Journal Article

Lifetime Risk of Melanoma in CDKN2A Mutation Carriers in a Population-Based Sample

Colin B. Begg, Irene Orlow, Amanda J. Hummer, Bruce K. Armstrong, Anne Kricker, Loraine D. Marrett, Robert C. Millikan, Stephen B. Gruber, Hoda Anton-Culver, Roberto Zanetti, Richard P. Gallagher, Terence Dwyer, Timothy R. Rebbeck, Nandita Mitra, Klaus Busam, Lynn From and Marianne Berwick

in JNCI: Journal of the National Cancer Institute

Volume 97, issue 20, pages 1507-1515
Published in print October 2005 | ISSN: 0027-8874
Published online October 2005 | e-ISSN: 1460-2105 | DOI:
Lifetime Risk of Melanoma in CDKN2A Mutation Carriers in a Population-Based Sample

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Background: Germline mutations in the CDKN2A gene have been linked to melanoma incidence in many families with multiple cases of the disease. Previous studies of multiple-case families have indicated that the lifetime risk (i.e., penetrance) of melanoma in CDKN2A mutation carriers is very high, ranging from 58% in Europe to 91% in Australia by age 80 years. In this study, we examined lifetime melanoma risk among CDKN2A mutation carriers using carriers who were identified in a population-based study of melanoma. Methods: Probands for the study were incident case patients with either first or subsequent melanoma who were identified in nine geographic regions in Australia, Canada, the United States, and Italy. A total of 3626 probands (53% participation rate) with adequate DNA for analysis were recruited and genotyped for CDKN2A mutations. From the 3550 probands whose DNA could be amplified by polymerase chain reaction of CDKN2A exons 1α, 2, and 3 and surrounding regions, 65 mutation carriers were identified. Melanoma histories in first-degree relatives of these probands were used to calculate the lifetime risk in CDKN2A mutation carriers using the kin–cohort method. Results: The risk of melanoma in CDKN2A mutation carriers was approximately 14% (95% CI = 8% to 22%) by age 50 years, 24% (95% CI = 15% to 34%) by age 70 years, and 28% (95% CI = 18% to 40%) by age 80 years. Eighteen probands had three or more first-degree relatives with melanoma, but only one was a carrier of a CDKN2A mutation. Conclusions: CDKN2A mutation carriers in the general population have a much lower risk of melanoma than that suggested by estimates obtained from multiple-case families. The preponderance of familial clustering of melanoma occurs in families without identifiable mutations in CDKN2A.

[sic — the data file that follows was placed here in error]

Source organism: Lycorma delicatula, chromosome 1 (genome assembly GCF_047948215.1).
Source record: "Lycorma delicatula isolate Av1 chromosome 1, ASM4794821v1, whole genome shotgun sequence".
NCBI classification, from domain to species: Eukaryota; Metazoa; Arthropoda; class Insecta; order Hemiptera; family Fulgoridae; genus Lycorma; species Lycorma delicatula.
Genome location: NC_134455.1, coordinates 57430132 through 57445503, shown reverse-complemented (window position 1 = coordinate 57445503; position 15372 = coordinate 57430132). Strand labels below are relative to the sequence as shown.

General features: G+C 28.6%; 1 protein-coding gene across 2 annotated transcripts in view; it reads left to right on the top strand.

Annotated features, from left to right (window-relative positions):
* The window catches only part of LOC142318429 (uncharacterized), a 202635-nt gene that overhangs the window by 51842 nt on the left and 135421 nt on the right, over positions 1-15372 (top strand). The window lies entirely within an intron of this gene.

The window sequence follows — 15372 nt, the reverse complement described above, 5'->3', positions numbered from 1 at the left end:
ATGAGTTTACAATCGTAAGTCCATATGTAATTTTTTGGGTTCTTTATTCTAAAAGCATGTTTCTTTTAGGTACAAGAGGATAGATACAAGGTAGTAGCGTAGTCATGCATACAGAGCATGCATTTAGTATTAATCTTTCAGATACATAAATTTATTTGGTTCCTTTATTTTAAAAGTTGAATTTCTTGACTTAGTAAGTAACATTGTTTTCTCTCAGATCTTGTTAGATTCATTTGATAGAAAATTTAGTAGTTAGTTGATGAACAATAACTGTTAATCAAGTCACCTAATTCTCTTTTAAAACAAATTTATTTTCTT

Journal Article.  7917 words.  Illustrated.

Subjects: Medical Oncology

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